The estimated aggregate value of home equity owned by seniors is just under $4 trillion, positioning it 1% below its peak level of $4 trillion in the fourth quarter of 2006, data show.
In the first quarter of 2015 the estimated aggregate value of seniors’ home equity was $3.96 trillion, according to the National Reverse Mortgage Lenders Association/RiskSpan Reverse Mortgage Market Index (RMMI). The first quarter of 2015 is the twelfth consecutive quarter in which the index has risen.
Driving the rising amount of equity in seniors’ homes is their home value and the declining amount of senior-held mortgage debt.
“The $63.5 billion increase in senior home equity in the first quarter was fueled by an estimated $61.6 billion increase in the aggregate value of senior housing and a $1.9 billion decline in senior-held mortgage debt,” NRMLA said in a statement.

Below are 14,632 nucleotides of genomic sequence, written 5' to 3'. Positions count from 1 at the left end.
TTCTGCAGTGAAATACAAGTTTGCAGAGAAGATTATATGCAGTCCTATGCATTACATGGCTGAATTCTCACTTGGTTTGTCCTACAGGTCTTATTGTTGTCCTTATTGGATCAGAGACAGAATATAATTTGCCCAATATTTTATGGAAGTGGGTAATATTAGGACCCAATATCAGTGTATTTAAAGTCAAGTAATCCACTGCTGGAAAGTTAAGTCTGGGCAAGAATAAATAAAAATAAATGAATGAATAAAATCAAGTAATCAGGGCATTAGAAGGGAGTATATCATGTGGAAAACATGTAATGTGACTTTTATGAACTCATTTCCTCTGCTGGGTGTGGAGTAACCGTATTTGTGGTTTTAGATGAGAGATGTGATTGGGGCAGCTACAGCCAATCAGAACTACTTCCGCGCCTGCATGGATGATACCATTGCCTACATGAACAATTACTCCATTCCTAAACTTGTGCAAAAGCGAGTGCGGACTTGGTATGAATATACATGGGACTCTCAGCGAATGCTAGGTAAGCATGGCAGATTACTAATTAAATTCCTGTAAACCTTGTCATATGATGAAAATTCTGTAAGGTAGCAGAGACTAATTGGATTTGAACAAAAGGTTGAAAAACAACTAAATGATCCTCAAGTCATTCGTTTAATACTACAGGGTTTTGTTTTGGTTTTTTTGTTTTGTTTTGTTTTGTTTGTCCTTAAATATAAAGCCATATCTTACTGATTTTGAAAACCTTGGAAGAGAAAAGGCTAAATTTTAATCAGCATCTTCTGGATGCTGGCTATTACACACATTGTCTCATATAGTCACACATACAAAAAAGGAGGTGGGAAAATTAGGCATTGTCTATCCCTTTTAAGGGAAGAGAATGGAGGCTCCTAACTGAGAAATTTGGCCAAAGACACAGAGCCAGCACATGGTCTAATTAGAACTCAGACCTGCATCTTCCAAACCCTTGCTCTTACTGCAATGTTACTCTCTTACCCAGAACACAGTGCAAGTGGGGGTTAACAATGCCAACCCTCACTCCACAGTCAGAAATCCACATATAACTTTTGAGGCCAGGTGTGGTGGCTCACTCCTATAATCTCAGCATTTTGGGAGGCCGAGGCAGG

RMMI, a quarterly measure which analyzes trends in the home values, home equity, and mortgage debt of homeowners 62 and older, has reached 189.67, its highest level since the first quarter of 2007, data show. The RMMI increased 1.6% from the fourth quarter of 2014 when the index stood at 186.63.
“As the economy recovers and the amount of housing wealth held by older homeowners continues to grow, home equity is an increasingly valuable resource America’s seniors can use to help fund their longevity,” said NRMLA President Peter Bell.
The current senior equity levels represent a 34% recovery since the post-Recession trough reached in the second quarter of 2011, when senior equity levels had fallen to an estimated $3 trillion, notes NRMLA.
The senior housing value estimate is based on the Federal Housing Finance Agency’s first quarter of 2015 all-transactions Indices.
Written by Cassandra Dowell